The State Council, China's top administrative authority, announced last month that Vice Premier Liu He — who is also a key negotiator for trade talks — will head a group leading state-owned enterprise improvements. Ongoing reforms include an effort to allow some private investment into state-owned firms and a plan first announced last year to transfer 10 percent of state-owned shares into pension funds.
State-owned enterprises hold a large portion of Chinese assets, but tend to be inefficient, debt-ridden and heavily concentrated in the manufacturing industries on which Beijing is trying to reduce economic reliance.
China will also reduce the tax burden on businesses, according to a July 23 statement following a State Council meeting chaired by Premier Li Keqiang. That followed his announcement in March for corporate and individual tax reductions of more than 800 billion yuan in 2018, according to a report from the state-run news agency Xinhua.
Pressure from Trump on trade could result in substantial progress on reducing the tax burden, while also increasing the pace of China's opening up, according to Lu Zhang, Beijing-based economist at investment research firm CEBM.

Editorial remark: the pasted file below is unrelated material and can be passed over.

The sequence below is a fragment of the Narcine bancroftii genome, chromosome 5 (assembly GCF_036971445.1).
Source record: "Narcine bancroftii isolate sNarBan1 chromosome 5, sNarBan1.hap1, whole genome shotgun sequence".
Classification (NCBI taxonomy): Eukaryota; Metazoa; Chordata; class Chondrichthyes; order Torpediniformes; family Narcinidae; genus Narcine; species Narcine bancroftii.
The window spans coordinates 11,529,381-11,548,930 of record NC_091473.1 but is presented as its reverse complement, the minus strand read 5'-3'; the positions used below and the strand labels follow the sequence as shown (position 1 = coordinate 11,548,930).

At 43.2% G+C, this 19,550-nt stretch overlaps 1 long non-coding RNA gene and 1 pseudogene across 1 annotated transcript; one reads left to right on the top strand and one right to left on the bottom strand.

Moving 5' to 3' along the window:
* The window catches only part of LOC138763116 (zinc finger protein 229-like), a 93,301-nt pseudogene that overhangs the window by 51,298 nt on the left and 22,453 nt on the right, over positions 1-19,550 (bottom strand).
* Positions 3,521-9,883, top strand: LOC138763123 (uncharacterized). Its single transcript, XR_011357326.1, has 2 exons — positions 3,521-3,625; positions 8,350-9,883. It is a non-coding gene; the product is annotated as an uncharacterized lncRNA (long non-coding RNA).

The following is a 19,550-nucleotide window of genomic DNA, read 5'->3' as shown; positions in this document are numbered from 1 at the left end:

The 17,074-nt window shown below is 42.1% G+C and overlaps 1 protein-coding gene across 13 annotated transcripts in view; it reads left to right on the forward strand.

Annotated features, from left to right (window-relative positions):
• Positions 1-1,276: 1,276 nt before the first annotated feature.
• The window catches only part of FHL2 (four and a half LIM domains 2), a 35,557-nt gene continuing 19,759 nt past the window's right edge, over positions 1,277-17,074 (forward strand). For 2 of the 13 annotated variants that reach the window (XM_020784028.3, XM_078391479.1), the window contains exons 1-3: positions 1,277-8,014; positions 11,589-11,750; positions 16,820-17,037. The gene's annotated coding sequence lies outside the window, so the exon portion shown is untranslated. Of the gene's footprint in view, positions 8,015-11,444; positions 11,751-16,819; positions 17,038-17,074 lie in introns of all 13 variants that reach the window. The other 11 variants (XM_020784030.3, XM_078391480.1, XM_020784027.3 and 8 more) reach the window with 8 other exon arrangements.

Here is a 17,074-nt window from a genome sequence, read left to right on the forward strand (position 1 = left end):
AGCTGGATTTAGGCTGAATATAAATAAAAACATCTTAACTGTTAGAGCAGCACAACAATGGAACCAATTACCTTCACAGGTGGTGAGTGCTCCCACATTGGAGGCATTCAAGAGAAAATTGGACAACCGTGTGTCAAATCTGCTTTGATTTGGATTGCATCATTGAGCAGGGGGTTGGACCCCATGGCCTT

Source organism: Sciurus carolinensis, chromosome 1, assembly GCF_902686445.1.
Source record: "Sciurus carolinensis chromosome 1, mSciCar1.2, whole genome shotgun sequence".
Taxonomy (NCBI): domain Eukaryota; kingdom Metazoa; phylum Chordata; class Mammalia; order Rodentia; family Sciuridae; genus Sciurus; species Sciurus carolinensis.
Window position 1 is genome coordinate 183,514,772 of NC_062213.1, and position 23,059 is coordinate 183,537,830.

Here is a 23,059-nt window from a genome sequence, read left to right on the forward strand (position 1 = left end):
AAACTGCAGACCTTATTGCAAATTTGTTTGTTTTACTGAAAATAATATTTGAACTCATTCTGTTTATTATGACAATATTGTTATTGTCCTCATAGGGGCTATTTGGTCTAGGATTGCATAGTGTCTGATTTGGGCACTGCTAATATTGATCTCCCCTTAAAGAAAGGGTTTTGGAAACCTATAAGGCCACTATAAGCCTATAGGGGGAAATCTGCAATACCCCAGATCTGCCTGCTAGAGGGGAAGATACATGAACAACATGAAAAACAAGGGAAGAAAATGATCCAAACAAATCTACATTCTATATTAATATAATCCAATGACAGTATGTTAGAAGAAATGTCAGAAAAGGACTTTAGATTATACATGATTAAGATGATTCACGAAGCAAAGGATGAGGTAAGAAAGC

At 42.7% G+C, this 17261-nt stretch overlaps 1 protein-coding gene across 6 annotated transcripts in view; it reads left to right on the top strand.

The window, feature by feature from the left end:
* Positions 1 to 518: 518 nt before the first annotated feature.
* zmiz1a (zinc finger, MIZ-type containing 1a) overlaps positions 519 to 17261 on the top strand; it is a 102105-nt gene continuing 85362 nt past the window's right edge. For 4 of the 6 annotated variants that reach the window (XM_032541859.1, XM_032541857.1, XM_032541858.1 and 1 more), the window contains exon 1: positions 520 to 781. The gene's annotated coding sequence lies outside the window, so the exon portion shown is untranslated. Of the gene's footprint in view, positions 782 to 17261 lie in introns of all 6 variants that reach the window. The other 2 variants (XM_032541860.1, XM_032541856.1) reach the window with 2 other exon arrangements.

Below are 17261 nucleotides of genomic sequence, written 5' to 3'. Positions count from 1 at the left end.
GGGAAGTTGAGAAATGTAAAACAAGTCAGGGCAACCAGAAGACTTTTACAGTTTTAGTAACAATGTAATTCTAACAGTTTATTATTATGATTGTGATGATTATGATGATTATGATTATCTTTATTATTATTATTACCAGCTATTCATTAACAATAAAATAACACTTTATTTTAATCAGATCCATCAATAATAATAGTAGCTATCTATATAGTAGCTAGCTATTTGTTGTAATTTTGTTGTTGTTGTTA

The nation's top leaders did not directly acknowledge the trade tensions in a statement released last week following a meeting of the Politburo, a top decision-making body. They emphasized, however, the need to maintain stable economic development through fiscal policy, while still reducing reliance on debt.
The Shanghai composite hit bear market territory in June on worries about regulatory tightening that may slow growth, and Trump's tariffs. But stocks have steadied this week amid hopes of government stimulus. The index traded more than 1.5 percent higher Thursday, down just 15.7 percent for the year so far.
Despite the predictions of a renewed focus on reform, it's unclear whether Beijing will be able to speed up its economic policy changes, which can often take years.
The government will likely focus on fiscal spending to maintain growth, while the ongoing timetable for structural reform won't be affected, said Arthur Kroeber, head of research at China-focused economic research firm Gavekal Dragonomics.
The bigger concern for Beijing is whether Trump will forge ahead with 25 percent tariffs on $200 billion worth of Chinese goods. That could hit China's GDP by one percentage point or more, Kroeber said.